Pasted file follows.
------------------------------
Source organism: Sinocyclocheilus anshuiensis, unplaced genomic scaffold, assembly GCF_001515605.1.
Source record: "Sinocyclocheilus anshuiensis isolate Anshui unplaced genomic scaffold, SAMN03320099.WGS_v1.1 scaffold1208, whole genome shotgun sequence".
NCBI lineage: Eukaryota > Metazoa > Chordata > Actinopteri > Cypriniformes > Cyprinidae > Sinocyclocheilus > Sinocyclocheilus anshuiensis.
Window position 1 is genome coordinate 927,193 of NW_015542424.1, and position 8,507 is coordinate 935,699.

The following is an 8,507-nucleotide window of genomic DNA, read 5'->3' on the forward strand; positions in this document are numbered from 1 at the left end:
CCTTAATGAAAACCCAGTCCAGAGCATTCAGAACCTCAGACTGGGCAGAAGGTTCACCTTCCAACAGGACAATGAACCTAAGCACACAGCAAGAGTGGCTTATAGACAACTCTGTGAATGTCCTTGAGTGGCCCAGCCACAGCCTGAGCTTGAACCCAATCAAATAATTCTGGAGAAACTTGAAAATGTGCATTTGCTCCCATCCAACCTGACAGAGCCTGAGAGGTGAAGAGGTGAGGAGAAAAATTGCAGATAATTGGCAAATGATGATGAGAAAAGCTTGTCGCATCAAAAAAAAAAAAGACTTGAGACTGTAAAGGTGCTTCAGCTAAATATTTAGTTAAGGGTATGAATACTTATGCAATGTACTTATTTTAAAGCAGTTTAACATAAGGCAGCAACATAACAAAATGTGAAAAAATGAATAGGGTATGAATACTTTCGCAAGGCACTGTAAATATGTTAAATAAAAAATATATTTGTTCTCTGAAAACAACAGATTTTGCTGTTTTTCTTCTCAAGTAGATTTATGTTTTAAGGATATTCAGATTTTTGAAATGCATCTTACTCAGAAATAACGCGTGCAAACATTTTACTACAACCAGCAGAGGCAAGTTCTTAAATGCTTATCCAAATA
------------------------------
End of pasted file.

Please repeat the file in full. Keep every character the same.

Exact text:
Source organism: Sinocyclocheilus anshuiensis, unplaced genomic scaffold, assembly GCF_001515605.1.
Source record: "Sinocyclocheilus anshuiensis isolate Anshui unplaced genomic scaffold, SAMN03320099.WGS_v1.1 scaffold1208, whole genome shotgun sequence".
NCBI lineage: Eukaryota > Metazoa > Chordata > Actinopteri > Cypriniformes > Cyprinidae > Sinocyclocheilus > Sinocyclocheilus anshuiensis.
Window position 1 is genome coordinate 927,193 of NW_015542424.1, and position 8,507 is coordinate 935,699.

The following is an 8,507-nucleotide window of genomic DNA, read 5'->3' on the forward strand; positions in this document are numbered from 1 at the left end:
CCTTAATGAAAACCCAGTCCAGAGCATTCAGAACCTCAGACTGGGCAGAAGGTTCACCTTCCAACAGGACAATGAACCTAAGCACACAGCAAGAGTGGCTTATAGACAACTCTGTGAATGTCCTTGAGTGGCCCAGCCACAGCCTGAGCTTGAACCCAATCAAATAATTCTGGAGAAACTTGAAAATGTGCATTTGCTCCCATCCAACCTGACAGAGCCTGAGAGGTGAAGAGGTGAGGAGAAAAATTGCAGATAATTGGCAAATGATGATGAGAAAAGCTTGTCGCATCAAAAAAAAAAAAGACTTGAGACTGTAAAGGTGCTTCAGCTAAATATTTAGTTAAGGGTATGAATACTTATGCAATGTACTTATTTTAAAGCAGTTTAACATAAGGCAGCAACATAACAAAATGTGAAAAAATGAATAGGGTATGAATACTTTCGCAAGGCACTGTAAATATGTTAAATAAAAAATATATTTGTTCTCTGAAAACAACAGATTTTGCTGTTTTTCTTCTCAAGTAGATTTATGTTTTAAGGATATTCAGATTTTTGAAATGCATCTTACTCAGAAATAACGCGTGCAAACATTTTACTACAACCAGCAGAGGCAAGTTCTTAAATGCTTATCCAAATA